Our latest benchmark research on sales applications and technology reveals three trends sales organizations see as critical to improving their operations and performance: mobile technology like smartphones and tablets, collaborative capabilities and business analytics applied to sales. At the same time many sales processes are becoming easier to use, including compensation, forecasting and quota and territory management. To take advantage of these advancements sales management has to establish priorities and better understand how they can help maximize the time focused on selling.
Our research found that while many sales organizations have made steps forward, most are still lagging when it comes to their overall sales processes. Only 14 percent of sales organizations are operating at peak levels of efficiency and effectiveness, due to a range of issues across the sales team, its processes and the information, applications and technology, which they need to operate across all levels of the organization. Sales leadership also sometimes fails to understand how technology can help retain sales talent and foster sales activity. While our research found that most organizations agree on the common goals of sales – increasing revenue (72%), improving efficiency of sales (57%) and growing business in net new customers (56%) – more than two-thirds still use spreadsheets universally or regularly, though they admit that reliance on spreadsheets makes it difficult to manage sales efficiently.
After two decades of sales force automation (SFA) software, more than two-thirds of sales organizations use it now, compared to 42 percent in 2008, and 61 percent are satisfied with the software. Most sales organizations are content with their suppliers, which provides challenges for competitors that focus on converting SFA customers rather than expanding their portfolios of sales applications. Yet more than two-thirds of sales organizations today do not have applications to support a range of sales processes, including channel management, commissions, incentives, objectives, configure-price-quote, proposal, and quota and territory management. Most still use spreadsheets and custom applications for these activities. Our research found sales organizations’ most important priorities to be forecasting, analytics, lead management, planning and tracking, and commissions and compensation, all of which indicate that sales will need tools beyond sales force automation. Integration of these new areas with SFA is critical to leveraging operational resources like accounts and opportunities.
I recently outlined our research agenda for sales to educate the market on the use of technology and best practices. I have been engaged in the sales applications market since the early 90’s and have designed and deployed SFA, and it is a pretty exciting time to be assessing how new mobile technologies can help improve sales. Unfortunately, most sales applications are not ready for use on smartphones and tablets. Quick access to information from smartphones is essential, as sales teams are usually on the go. Our research found that 30 percent of sales organizations are planning to deploy tablets in 2012, and they plan to purchase both Apple and Android tablets; supporting them will require software vendors to build applications that can operate natively or within the Web browser on both platforms.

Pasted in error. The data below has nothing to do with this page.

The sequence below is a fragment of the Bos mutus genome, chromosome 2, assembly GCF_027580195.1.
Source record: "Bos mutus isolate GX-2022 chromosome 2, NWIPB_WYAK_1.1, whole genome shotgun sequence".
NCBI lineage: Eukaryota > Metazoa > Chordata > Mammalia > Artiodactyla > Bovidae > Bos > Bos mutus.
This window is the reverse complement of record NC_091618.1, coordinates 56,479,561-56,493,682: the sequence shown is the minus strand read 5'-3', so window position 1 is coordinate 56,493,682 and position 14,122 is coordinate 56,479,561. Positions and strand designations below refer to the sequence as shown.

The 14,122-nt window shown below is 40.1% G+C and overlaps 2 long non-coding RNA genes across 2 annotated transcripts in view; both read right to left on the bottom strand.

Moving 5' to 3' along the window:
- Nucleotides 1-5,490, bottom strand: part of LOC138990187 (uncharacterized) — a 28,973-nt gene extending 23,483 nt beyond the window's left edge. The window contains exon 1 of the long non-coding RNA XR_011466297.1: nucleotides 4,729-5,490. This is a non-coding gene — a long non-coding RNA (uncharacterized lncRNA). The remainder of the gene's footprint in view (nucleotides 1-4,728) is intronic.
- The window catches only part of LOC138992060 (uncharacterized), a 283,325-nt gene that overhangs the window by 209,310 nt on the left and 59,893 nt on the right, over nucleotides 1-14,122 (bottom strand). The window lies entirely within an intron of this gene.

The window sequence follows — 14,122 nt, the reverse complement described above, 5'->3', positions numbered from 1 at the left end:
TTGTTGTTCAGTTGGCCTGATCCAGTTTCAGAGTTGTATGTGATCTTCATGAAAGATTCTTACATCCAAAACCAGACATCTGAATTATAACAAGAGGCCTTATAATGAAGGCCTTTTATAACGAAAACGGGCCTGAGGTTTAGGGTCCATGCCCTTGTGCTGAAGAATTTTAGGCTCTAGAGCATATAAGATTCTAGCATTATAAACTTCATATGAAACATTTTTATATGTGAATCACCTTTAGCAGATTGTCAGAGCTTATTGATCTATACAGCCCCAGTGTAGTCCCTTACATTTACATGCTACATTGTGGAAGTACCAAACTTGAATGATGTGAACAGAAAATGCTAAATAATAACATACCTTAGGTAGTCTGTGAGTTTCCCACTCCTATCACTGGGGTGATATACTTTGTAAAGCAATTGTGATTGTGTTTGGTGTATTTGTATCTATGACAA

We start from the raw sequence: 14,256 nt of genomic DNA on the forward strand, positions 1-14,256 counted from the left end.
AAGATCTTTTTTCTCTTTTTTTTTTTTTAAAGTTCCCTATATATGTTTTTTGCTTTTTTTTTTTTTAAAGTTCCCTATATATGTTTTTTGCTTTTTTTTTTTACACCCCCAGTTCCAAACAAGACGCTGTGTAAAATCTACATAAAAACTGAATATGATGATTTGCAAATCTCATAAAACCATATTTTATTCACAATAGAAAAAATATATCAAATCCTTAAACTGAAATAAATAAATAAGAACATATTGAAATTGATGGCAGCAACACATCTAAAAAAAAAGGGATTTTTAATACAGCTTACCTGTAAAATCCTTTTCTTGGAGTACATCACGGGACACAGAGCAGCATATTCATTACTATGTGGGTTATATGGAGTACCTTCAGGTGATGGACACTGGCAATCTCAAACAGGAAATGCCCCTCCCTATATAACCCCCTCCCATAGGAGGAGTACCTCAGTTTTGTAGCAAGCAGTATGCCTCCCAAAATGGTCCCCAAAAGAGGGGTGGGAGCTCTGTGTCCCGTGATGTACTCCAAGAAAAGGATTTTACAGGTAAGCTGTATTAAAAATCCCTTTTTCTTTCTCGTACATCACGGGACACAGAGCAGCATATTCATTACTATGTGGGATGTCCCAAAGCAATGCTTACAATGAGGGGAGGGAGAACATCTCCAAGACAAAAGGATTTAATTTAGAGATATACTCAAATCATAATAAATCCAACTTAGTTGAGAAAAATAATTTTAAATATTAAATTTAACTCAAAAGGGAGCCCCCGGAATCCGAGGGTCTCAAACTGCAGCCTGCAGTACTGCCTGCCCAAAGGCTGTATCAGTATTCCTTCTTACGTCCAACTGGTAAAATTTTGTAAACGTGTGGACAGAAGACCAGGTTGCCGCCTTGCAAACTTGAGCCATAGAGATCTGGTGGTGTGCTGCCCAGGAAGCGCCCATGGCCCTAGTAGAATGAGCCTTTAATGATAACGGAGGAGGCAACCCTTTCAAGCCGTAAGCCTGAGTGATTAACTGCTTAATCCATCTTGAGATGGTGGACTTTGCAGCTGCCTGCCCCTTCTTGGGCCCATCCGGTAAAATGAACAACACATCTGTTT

Our research and work with sales organizations shows a lot of need for improvement. We recommend that they create a team to classify the improvements needed for each role in the sales management process: managers, operations, analysts and account executives. Each has specific needs that often get overlooked or are expected to be addressing by upgrading the SFA application. Our research found that sales organizations are slowly moving to do what they need to do; one-quarter plan investments evenly across the roles in sales. Across all roles, usability is the number-one evaluation criterion for new technologies in 73 percent of sales organizations, even more critical than functionality, manageability and other criteria that we have defined in our Value Index evaluation and RFP methodology.
Many organizations (41%) will get new applications primarily through cloud computing and software as a service. Another 27 percent have no deployment preference. This leaves only one-quarter of organizations preferring the on-premises approach, and 7 percent preferring hosted. The days of buying, installing and living with legacy applications for sales are over, as companies turn away from relying on their IT staff to upgrade them.
Our research confirmed that sales organizations that are most efficient and able to maximize selling time are those that have invested in applications designed for sales. But we found that getting the budget to enhance sales applications will not be easy; it is the largest impediment for organizations, followed by lack of executive sponsorship and an unconvincing business case for investment. The more that sales teams can demonstrate how new software can save time and improve sales effectiveness toward revenue targets, the faster these advances will be adopted. If your organization needs technology help, you might find allies in finance, since they have a vested interest in improved sales performance and revenue; the research shows that one-quarter of finance groups will sponsor and help fund new investments in order to get information on a more timely basis. If you have not been looking at what technology can do to improve sales efficiency and effectiveness, get started and look at what could be a new renaissance in sales applications. In the coming weeks I will be writing in more depth about some of the key tools, from analytics to forecasting, that can help improve sales results and overall business health.
Mark Smith – CEO & Chief Research Officer